So, if you recall, I was asked to write a Firefox extension that would do word counting on websites.
Originally, when I started this project, I set a goal for myself: I copied the text from Project Gutenberg’s First Folio version of Shakespeare’s Hamlet into OpenOffice Writer, recorded the word/line/character count statistics, and set that as my projected goal for my first iteration of my extension.
But there’s a problem with this approach: I’m supposed to be copying the behaviour of Unix’s wc, not OpenOffice Writer’s word count. Normally, this wouldn’t be a problem – a word count is a word count, a line count is a line count, and Writer should pump out the same numbers as wc.
In my last post, I wrote:
According to OpenOffice Writer, this text has 32230 words, 173543 characters, and 4257 lines.
However, upon passing the same text (saved in the textfile “count.txt”) through wc, I got the following output:
5302 32230 178845 count.txt
Writer and wc agree on the number of words, but disagree on the number of lines – 5302 (wc) vs 4257 (Writer). It’s a disagreement of about a thousand lines.
Anyhow, I’m going to focus on wc’s approach to line counting – simply returning the number of newline characters in the file.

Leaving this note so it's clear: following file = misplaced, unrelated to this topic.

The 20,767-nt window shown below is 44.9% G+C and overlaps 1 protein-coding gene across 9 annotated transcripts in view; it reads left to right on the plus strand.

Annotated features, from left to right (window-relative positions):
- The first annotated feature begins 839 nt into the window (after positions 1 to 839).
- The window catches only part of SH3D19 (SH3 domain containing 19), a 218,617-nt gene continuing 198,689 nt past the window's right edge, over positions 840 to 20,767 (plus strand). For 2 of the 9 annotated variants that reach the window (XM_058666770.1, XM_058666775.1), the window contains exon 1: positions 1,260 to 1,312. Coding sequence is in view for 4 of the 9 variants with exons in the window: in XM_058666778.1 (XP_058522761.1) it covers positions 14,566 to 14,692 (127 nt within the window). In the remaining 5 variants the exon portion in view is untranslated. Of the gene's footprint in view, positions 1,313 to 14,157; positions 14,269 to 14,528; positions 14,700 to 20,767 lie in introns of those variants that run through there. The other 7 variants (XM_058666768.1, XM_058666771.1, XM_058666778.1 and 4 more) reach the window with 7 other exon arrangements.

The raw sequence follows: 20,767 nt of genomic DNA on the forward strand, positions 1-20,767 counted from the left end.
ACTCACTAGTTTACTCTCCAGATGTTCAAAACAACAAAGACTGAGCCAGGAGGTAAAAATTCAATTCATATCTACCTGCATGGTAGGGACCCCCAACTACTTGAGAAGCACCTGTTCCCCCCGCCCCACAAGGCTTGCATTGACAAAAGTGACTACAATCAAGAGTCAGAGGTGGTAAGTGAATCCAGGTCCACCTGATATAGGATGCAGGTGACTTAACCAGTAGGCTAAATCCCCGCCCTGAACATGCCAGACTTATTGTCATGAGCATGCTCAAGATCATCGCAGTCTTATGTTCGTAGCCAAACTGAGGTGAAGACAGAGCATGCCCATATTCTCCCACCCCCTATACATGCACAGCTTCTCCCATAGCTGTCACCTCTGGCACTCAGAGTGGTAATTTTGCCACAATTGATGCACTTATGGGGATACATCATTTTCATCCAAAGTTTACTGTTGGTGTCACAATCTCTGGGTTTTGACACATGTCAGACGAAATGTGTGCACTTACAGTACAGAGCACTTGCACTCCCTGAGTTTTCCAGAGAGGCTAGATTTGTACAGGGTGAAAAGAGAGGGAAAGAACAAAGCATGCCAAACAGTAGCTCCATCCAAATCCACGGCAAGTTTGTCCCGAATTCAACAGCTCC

And guess what…it works. For Hamlet, my extension pumps out:
Word Count: 32230
Line Count: 5302
Character Count: 178845
Character Count (no spaces): 142368
Hamlet’s just the simple case though. There are plenty of other cases to consider, but this is a start.
Anyhow, download here.
In this version, I’m using Mozilla’s TreeWalker implementation to stitch together the page text. So far it seems to be working alright, but if it somehow ends up falling through, I might end up using something like Andrew Trusty’s code with the jQuery library to do the text stitching.
So there it is. Maybe I’ll keep working on this, pretty it up a bit, etc. However, work starts on Monday, and that’ll probably take up most of my technical attention.
We’ll see though.